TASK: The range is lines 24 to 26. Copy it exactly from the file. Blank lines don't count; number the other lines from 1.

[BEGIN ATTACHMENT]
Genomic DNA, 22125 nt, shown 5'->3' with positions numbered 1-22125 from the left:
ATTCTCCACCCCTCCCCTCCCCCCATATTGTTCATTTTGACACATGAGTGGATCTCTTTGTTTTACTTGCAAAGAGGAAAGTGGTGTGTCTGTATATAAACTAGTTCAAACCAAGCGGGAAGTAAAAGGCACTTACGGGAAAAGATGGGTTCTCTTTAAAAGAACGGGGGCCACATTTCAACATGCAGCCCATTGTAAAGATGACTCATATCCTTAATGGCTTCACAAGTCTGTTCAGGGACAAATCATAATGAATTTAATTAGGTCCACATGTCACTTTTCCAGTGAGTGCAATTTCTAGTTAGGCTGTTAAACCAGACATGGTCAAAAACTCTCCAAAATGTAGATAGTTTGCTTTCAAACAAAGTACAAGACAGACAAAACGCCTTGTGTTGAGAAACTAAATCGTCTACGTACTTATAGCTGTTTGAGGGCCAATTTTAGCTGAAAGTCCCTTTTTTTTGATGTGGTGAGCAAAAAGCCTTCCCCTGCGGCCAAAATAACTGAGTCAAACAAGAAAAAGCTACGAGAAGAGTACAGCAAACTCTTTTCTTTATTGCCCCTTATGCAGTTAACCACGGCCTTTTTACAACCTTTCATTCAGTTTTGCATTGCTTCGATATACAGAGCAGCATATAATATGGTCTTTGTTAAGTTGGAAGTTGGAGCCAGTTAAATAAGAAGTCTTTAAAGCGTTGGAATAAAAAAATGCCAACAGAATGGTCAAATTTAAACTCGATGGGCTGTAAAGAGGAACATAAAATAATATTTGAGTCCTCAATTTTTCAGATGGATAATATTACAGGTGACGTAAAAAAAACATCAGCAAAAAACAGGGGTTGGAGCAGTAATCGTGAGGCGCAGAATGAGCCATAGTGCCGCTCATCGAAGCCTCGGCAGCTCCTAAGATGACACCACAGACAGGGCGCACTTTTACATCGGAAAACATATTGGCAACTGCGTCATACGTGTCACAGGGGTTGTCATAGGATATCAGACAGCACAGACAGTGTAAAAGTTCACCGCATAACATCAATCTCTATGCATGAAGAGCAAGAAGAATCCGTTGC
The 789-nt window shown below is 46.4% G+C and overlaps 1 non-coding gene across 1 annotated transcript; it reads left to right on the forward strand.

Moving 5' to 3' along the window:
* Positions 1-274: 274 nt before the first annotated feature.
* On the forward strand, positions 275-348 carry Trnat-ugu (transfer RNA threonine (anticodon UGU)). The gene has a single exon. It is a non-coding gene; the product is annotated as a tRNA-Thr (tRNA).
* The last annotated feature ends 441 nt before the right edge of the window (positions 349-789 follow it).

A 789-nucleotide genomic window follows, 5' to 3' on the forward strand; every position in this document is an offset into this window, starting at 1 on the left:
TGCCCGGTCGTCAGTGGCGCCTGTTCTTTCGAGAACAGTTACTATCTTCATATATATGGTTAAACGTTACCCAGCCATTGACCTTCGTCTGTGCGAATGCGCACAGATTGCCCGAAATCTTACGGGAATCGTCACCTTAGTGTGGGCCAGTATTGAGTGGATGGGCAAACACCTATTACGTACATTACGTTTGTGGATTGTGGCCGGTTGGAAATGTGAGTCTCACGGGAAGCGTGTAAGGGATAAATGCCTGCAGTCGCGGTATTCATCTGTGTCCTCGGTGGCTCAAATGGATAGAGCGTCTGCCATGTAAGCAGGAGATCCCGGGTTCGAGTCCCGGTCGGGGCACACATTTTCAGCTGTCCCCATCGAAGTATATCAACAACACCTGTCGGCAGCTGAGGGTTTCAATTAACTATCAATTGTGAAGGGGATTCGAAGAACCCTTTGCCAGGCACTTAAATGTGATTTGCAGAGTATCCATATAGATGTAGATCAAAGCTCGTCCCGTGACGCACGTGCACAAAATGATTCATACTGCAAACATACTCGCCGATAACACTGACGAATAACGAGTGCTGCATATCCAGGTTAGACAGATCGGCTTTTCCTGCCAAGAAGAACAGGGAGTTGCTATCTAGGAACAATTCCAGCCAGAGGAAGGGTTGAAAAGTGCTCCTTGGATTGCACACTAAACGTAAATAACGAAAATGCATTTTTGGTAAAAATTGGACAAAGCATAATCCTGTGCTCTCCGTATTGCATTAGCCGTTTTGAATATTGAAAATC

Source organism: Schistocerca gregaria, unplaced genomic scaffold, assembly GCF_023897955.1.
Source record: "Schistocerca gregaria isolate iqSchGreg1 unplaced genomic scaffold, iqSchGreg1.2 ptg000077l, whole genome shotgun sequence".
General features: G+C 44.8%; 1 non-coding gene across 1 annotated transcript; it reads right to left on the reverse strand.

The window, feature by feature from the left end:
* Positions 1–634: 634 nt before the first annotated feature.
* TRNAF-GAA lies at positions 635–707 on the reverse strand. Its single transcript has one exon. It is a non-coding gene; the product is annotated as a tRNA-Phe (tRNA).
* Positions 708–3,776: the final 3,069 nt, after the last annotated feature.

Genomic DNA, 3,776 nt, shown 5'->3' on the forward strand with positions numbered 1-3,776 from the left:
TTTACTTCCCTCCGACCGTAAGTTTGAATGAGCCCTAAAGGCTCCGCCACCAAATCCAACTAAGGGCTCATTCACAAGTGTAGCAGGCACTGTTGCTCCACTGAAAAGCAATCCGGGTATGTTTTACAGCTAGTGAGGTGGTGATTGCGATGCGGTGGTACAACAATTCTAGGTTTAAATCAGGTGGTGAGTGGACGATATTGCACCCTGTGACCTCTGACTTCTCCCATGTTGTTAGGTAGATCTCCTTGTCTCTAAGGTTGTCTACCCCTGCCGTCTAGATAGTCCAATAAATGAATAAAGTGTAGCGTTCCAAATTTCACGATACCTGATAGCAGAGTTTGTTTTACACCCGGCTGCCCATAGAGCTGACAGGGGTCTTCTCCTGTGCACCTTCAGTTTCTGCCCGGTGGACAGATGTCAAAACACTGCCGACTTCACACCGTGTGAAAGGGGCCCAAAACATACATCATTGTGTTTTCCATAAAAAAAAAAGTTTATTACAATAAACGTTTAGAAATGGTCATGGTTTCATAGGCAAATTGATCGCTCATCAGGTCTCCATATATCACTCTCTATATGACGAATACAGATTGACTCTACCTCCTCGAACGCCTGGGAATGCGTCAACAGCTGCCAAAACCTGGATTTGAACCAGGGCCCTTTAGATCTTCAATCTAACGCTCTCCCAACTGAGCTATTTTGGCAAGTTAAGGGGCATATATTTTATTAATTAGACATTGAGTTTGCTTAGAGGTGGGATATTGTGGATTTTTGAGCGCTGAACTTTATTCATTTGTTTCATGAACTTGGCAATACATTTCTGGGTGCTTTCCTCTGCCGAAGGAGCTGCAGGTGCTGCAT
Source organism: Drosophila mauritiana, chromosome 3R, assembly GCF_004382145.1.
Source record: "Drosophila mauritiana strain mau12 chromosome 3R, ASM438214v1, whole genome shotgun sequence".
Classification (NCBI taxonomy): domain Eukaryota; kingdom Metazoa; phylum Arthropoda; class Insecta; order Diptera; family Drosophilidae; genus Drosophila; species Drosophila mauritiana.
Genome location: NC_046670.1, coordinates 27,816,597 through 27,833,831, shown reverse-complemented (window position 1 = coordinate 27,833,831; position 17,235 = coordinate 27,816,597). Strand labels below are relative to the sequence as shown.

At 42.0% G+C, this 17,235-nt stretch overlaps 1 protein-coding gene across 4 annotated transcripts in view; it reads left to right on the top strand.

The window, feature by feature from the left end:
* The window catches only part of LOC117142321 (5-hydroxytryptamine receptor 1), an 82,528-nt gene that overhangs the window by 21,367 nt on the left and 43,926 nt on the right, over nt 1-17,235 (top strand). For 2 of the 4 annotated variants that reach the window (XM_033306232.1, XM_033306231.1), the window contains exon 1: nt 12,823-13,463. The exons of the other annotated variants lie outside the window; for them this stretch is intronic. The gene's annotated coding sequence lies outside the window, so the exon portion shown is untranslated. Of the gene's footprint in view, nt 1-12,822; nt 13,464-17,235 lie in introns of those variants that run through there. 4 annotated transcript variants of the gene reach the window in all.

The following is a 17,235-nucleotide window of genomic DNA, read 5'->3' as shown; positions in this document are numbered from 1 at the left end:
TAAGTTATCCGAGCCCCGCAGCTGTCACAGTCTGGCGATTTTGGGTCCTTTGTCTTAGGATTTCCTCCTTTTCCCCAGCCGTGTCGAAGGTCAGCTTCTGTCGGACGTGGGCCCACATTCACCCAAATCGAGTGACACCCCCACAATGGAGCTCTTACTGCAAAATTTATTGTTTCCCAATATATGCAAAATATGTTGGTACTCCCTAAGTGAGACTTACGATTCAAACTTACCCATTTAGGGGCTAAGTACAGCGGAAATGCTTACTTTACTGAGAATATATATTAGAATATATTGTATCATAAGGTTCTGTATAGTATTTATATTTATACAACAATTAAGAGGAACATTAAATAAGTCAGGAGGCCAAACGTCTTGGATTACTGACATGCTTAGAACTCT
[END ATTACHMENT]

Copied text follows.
The window, feature by feature from the left end:
* The window catches only part of LOC117142321 (5-hydroxytryptamine receptor 1), an 82,528-nt gene that overhangs the window by 21,367 nt on the left and 43,926 nt on the right, over nt 1-17,235 (top strand). For 2 of the 4 annotated variants that reach the window (XM_033306232.1, XM_033306231.1), the window contains exon 1: nt 12,823-13,463. The exons of the other annotated variants lie outside the window; for them this stretch is intronic. The gene's annotated coding sequence lies outside the window, so the exon portion shown is untranslated. Of the gene's footprint in view, nt 1-12,822; nt 13,464-17,235 lie in introns of those variants that run through there. 4 annotated transcript variants of the gene reach the window in all.

The following is a 17,235-nucleotide window of genomic DNA, read 5'->3' as shown; positions in this document are numbered from 1 at the left end: